Very recently I had one of those days. 

You know those days.

Someone had an immediate and urgent need that picked at the goals of the day.  At the end of the day I made a silly mistake any good IT person would get frustrated by, even though no one would even notice, and all of this combined to me starting my 75+ minute commute home almost two hours later than normal. 

Then, on the drive home, traffic stopped and I could see it stretching for miles into the horizon.

It was the sort of day a younger, 30-something me would have gotten into a minor twist about.  Today’s me rolled down the windows, let the breeze in, and I looked out the window to a rolling countryside, clouds, and the sun breaking through the clouds in a tapestry that was just shy of majestic. 

The in-the-moment problem wasn’t really a problem.  My wife would get the kids.  The issues at work landed well and helped others.  I made sure I didn’t leave until I knew everyone would be ok.  The day was a win and we were still on course for our future, which is always the goal.

It made me think of days when I struggled with perspective and what it means to stay on target for a leader. 

Many years ago, I sat down with my CEO and expressed concerns over a lot of in-the-moment problems.  I outlined why they were problems, things we could do about them (because I always bring a problem with a solution), and I remember his response to that too.

He was quiet and said something to himself like “interesting,” and then, after more than a beat or two, he addressed my issues but not the way I thought he would.

He told me that, for him, he doesn’t think about these kinds of problems too much.  His thoughts are three years from now, five years from now.  He imparted to me wisdom that being focused on the in-the-moment problems of today is useful but only to a point, it’s information.  Its value is determined in where you end up years from now, based on that information.  Very few immediate and urgent issues should impact you immediately and urgently.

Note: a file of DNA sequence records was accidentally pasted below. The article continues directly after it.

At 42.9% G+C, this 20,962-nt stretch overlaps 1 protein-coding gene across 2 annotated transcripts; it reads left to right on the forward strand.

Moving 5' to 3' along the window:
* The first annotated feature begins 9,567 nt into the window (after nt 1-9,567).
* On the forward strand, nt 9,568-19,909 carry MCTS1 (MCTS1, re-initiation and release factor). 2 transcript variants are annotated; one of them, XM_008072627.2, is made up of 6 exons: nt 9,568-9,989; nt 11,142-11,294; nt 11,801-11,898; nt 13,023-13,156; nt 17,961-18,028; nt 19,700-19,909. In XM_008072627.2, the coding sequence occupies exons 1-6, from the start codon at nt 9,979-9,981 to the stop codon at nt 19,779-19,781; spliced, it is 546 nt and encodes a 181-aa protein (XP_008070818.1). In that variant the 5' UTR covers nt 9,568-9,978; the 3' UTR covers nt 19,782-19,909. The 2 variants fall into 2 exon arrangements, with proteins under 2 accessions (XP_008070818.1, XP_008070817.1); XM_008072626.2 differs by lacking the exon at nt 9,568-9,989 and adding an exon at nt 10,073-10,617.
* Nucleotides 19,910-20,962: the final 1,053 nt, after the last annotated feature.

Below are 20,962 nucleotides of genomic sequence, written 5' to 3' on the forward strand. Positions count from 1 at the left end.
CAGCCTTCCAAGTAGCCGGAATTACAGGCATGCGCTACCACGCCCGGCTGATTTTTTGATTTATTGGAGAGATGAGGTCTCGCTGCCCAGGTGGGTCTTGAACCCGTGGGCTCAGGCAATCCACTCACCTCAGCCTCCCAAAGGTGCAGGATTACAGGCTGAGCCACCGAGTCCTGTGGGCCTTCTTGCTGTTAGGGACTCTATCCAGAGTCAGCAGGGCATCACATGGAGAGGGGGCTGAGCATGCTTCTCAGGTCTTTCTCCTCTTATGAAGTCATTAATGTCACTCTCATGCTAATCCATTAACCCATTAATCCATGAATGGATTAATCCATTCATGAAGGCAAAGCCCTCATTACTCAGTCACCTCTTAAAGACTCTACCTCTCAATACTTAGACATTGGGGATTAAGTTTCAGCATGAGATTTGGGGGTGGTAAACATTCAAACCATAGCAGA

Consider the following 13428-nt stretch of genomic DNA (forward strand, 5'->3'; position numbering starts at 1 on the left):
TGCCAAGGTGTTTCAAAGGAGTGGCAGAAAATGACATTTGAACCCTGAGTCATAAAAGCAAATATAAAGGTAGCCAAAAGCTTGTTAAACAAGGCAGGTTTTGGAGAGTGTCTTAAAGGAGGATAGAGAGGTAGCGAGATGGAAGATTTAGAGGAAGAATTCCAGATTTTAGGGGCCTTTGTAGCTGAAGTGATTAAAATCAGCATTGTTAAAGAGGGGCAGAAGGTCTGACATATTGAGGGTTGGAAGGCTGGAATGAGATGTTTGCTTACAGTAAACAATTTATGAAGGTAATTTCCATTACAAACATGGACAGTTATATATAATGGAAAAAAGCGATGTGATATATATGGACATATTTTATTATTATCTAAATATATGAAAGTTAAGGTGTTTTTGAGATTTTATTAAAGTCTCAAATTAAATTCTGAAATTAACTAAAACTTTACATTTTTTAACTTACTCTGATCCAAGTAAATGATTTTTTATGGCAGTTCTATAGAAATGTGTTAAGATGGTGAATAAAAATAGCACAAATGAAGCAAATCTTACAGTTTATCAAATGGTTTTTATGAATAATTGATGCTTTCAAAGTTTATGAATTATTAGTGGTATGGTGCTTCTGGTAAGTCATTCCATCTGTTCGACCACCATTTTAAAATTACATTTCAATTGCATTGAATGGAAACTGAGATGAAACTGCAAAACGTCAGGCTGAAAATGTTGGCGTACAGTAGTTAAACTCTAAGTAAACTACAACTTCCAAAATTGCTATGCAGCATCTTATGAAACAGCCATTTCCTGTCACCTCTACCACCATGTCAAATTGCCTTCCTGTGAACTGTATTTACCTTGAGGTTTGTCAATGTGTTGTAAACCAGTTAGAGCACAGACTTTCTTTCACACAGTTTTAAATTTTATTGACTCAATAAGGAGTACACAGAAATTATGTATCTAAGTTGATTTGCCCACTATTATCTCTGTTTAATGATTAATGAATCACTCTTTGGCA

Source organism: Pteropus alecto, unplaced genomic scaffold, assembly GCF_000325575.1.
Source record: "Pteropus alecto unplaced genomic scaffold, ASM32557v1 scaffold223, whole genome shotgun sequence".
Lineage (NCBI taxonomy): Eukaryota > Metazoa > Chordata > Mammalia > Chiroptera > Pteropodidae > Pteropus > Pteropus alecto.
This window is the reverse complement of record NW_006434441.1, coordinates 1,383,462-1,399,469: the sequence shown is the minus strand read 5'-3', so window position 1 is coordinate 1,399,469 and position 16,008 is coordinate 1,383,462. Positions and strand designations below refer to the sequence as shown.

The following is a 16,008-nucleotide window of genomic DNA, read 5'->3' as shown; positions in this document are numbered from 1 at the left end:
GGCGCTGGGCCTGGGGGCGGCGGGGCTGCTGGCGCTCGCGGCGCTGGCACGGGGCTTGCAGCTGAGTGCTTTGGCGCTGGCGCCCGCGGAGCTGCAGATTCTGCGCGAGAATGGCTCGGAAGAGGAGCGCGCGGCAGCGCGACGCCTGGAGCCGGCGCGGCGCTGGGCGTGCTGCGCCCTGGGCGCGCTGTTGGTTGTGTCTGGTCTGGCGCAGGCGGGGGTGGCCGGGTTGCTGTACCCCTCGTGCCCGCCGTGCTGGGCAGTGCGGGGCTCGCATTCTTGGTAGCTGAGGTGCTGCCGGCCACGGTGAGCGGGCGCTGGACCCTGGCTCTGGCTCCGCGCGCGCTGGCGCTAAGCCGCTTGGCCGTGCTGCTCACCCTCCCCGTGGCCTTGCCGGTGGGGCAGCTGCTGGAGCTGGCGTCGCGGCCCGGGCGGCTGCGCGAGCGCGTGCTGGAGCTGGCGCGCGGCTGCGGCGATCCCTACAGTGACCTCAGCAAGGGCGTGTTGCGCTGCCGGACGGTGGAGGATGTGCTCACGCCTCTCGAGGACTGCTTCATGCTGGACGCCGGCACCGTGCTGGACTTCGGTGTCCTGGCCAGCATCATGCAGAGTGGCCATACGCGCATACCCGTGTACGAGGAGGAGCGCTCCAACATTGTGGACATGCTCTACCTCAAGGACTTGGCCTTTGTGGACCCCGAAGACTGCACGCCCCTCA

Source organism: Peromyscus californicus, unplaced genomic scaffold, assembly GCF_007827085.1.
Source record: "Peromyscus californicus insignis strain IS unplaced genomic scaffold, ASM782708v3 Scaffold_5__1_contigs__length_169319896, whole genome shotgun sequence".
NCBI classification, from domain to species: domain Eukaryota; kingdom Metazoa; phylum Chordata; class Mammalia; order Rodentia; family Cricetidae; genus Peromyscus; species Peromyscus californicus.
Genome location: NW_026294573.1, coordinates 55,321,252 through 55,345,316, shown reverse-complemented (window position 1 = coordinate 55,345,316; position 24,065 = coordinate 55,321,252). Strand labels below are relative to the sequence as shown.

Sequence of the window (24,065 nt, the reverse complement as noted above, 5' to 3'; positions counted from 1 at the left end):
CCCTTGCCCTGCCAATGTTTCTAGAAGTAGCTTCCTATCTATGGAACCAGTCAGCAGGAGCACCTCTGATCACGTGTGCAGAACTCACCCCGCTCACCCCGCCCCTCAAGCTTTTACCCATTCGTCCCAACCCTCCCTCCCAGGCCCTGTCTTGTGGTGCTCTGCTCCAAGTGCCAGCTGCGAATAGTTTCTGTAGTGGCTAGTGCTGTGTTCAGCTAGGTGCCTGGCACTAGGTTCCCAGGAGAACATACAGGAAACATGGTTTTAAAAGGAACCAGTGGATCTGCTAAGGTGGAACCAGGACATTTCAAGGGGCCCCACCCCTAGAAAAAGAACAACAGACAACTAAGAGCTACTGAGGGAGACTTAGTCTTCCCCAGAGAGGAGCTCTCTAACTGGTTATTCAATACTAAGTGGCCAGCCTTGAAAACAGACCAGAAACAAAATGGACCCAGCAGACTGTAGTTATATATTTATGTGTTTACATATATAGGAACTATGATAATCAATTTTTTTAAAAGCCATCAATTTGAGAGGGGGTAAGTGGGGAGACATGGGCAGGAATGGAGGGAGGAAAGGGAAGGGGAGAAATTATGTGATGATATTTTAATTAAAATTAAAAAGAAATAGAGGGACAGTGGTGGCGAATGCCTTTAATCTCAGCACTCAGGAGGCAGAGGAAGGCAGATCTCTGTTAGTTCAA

I remember telling him how I did think ahead that way but doubled down on the urgency of the issues, and I’ve got to tell you, these years later, those issues were so important I have no idea what they were. 

Not.  One.  Clue.

That tells me a lot about where my head was when I was younger.

Today, my head is truly where he coached me to be.  I spend the bulk of my time moving people and resources to the things that will get us to our long-term destination, but the daily, urgent stuff I honestly don’t give the level of credence I used to.  That’s not to say I don’t do anything about it.  I most assuredly get involved when I need to, but I trust the people around me to handle today while I make sure we’re on course for tomorrow. 

That’s what I was missing in what he was trying to tell me years ago, when you are a leader, part of effective leadership is letting go of some issues to the people you trust to solve them. 

It took me years to get what he was teaching me, and like many lessons I got from my past leaders, it’s made me better.

Maybe it helps you too.